Saturday was programmed as a full day of events; a novelty football match between Nigeria and its more credible rival Ghana in Amsterdam; and then in Rijswijk a suburb of The Hague - an arts and trade exhibition, a lecture and cocktail and a gala night.

We arrived at the venue thinking we were late for a well organised event when at the entrance we were being offered wrist bands for Nigeria or for supporting the candidacy of the President for the 2011 elections – surely, even if the becoming an ambassador is a political appointment, open politicking under your watch giving partisan advantage to people is definitely not on.

We refused the wrist bands and were immediately accused of lacking patriotism, to which I retorted, our patriotism was already evident in our gracing the poorly announced event.

We were then asked to sign an attendee’s register and I could not help but noticing that there were probably over 150 people there for the event and I was just about 20th on that register.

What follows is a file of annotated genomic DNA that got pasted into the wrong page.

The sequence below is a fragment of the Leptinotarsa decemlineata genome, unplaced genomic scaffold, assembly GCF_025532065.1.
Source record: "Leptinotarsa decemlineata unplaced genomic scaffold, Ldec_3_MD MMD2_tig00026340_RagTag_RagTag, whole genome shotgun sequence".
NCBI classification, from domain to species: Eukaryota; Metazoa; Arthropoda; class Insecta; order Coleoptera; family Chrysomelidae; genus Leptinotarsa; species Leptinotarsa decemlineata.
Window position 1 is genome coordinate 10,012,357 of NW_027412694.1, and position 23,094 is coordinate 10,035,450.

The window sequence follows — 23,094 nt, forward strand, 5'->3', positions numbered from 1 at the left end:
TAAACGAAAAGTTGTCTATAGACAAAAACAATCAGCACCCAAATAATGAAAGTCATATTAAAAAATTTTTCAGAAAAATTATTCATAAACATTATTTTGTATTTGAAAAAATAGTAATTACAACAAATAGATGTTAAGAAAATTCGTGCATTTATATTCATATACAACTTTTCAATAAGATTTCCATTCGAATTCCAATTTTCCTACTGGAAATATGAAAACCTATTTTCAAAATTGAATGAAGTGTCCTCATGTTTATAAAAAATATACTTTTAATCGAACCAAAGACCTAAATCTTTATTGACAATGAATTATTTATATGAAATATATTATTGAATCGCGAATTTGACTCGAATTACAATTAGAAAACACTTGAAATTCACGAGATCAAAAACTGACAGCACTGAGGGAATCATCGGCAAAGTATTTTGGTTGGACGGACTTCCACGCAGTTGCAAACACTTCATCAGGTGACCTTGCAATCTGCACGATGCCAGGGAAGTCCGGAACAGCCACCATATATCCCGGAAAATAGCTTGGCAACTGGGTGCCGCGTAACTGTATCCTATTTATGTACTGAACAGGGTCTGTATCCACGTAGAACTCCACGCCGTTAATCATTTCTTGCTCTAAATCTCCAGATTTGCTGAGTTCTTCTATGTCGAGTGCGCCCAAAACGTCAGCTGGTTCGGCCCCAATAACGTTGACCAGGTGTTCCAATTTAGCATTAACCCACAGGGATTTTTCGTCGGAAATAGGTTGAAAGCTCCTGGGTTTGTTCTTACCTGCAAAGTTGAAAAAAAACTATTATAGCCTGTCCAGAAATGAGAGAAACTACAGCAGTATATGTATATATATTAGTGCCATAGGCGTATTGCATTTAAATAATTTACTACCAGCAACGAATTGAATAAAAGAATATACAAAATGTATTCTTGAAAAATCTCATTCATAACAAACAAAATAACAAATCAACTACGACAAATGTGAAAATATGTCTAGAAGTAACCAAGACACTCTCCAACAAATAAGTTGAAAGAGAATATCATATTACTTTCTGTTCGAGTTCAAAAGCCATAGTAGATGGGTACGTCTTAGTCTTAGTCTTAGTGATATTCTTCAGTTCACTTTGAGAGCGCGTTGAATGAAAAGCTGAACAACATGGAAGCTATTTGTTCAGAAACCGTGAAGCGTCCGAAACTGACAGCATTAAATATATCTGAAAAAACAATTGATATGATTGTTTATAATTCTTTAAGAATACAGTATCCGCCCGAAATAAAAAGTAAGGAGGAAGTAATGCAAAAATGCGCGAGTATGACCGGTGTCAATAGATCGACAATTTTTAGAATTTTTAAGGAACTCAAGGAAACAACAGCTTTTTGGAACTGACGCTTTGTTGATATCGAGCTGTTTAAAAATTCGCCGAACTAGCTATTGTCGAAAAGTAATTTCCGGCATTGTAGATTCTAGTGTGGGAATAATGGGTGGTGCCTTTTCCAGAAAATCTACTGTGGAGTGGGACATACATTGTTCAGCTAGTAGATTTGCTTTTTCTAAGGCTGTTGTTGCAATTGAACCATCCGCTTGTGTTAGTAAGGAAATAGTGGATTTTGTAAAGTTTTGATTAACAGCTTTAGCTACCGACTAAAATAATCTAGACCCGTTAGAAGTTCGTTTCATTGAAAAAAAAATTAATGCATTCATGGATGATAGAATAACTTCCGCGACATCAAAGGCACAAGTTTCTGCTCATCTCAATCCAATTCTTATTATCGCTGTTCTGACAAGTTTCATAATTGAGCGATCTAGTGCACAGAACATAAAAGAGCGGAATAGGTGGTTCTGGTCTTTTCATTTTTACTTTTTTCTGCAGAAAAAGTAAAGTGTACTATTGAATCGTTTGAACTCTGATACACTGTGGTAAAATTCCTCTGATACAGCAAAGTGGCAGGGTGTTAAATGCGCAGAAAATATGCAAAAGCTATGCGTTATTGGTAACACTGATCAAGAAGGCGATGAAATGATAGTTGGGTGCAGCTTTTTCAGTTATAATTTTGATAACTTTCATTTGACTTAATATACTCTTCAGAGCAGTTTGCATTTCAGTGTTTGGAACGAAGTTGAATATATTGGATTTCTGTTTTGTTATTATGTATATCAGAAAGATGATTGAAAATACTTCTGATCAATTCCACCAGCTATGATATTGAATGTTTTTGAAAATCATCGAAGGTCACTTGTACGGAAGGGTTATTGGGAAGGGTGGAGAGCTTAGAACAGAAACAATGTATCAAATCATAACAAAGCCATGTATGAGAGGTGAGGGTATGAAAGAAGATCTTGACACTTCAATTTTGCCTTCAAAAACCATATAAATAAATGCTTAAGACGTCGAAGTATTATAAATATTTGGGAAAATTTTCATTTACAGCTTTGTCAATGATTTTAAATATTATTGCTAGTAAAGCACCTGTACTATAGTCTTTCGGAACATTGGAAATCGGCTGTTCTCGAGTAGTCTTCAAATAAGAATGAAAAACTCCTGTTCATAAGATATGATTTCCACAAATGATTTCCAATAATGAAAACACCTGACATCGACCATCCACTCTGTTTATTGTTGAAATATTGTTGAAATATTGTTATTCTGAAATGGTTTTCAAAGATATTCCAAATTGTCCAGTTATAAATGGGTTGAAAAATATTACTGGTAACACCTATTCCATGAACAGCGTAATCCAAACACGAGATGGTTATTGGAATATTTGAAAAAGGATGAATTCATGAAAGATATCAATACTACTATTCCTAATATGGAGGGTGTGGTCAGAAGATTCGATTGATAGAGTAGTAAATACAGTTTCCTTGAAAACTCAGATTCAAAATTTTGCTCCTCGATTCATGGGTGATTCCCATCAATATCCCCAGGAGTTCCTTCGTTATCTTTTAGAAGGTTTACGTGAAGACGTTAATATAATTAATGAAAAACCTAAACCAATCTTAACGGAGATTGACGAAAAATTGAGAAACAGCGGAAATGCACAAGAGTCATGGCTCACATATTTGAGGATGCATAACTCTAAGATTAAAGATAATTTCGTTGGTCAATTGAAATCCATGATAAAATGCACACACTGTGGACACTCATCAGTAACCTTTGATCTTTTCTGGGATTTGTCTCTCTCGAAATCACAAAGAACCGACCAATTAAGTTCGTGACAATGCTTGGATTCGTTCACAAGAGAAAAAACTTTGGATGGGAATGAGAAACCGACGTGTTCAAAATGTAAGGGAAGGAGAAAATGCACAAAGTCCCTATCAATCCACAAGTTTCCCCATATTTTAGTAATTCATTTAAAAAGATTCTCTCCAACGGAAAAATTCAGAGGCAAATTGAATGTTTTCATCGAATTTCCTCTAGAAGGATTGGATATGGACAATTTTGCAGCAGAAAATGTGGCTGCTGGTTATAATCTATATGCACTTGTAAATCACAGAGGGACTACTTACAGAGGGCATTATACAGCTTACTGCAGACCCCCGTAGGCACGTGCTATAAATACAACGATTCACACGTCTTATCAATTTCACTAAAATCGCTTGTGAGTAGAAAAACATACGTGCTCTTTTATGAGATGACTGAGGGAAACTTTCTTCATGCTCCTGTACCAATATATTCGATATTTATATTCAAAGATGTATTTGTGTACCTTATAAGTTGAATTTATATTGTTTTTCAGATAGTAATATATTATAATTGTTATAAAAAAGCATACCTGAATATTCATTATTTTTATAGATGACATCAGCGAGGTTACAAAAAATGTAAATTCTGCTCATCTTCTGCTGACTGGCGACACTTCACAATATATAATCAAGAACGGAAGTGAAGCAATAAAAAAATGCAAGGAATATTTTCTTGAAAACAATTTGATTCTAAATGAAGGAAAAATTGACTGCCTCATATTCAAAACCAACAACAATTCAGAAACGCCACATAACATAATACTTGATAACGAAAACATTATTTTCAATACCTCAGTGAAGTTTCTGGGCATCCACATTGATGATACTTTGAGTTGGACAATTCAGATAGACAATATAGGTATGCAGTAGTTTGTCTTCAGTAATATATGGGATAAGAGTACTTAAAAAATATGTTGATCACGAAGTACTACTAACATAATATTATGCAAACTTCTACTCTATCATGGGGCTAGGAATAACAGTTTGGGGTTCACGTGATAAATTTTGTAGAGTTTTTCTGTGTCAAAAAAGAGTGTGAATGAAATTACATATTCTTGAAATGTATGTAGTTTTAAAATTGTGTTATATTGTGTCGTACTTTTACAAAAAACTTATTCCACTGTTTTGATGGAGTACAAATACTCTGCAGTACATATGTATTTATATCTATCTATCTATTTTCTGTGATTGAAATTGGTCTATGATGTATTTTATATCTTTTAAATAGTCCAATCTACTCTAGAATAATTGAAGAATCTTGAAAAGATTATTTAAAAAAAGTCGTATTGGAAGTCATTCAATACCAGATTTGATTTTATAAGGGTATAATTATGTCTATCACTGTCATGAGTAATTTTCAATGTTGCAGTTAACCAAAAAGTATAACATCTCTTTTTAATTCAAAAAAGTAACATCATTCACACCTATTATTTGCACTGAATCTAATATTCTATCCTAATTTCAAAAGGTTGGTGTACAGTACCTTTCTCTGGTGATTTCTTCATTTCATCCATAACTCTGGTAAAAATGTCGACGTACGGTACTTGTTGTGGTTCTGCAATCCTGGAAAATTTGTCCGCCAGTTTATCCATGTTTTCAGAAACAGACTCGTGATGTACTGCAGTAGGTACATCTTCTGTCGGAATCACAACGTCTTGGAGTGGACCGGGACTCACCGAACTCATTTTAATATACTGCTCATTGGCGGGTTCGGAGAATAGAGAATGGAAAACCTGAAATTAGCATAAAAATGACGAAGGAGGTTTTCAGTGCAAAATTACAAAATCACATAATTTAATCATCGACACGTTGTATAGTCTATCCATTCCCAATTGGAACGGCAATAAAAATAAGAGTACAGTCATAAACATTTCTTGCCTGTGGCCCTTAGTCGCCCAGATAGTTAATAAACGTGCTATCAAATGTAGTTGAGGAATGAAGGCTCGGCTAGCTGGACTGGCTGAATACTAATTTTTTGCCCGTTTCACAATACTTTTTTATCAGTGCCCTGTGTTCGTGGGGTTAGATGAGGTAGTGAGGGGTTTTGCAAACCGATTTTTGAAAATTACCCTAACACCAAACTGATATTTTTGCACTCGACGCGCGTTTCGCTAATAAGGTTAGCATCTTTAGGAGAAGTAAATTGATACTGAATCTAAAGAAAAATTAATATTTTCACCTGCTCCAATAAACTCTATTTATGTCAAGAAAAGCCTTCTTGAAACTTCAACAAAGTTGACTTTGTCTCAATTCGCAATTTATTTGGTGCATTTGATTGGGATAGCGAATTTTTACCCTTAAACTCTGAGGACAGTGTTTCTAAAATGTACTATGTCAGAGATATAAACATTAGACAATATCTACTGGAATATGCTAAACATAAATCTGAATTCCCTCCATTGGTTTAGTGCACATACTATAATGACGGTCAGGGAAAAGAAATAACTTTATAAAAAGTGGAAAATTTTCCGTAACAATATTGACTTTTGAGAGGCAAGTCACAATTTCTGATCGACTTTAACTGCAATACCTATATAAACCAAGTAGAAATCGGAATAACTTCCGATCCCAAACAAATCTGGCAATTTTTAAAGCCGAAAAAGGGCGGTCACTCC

Farts and tirades

What passed for arts and trade when we eventually cottoned on what they were would not have helped promote either tourism or trade in Nigeria; for the 1st time observer, they would have been none the wiser about what any of the statues, material or pictures meant.

In fact, there was nothing indicating what trade Nigeria might be involved in, I dare say, people who have walked the corridors of the embassy might just have recalled seeing those statues before – a nation of 150 million with 400 ethnic groups and centuries of tradition and culture could be better represented with an “Ibeji”, a Benin Bronze, a Nok culture terracotta pottery piece that I believe the Dutch will be familiar with just walking up an exotic antiques street anywhere in the Netherlands.

Die of thirst lowly ones

On arrival we each got a drink but as the day wore on and the programme was running late without any sign of the dignitaries, we could no more sate our thirst as bossy officials stepped up to bar the stewards from serving any drinks to anyone but the distinguished guests of the high table who had not yet arrived and no allowance was made to purchase drinks if needed, certain guests got desperate almost to no avail, thirty and hungry without any idea of if they will survive the night.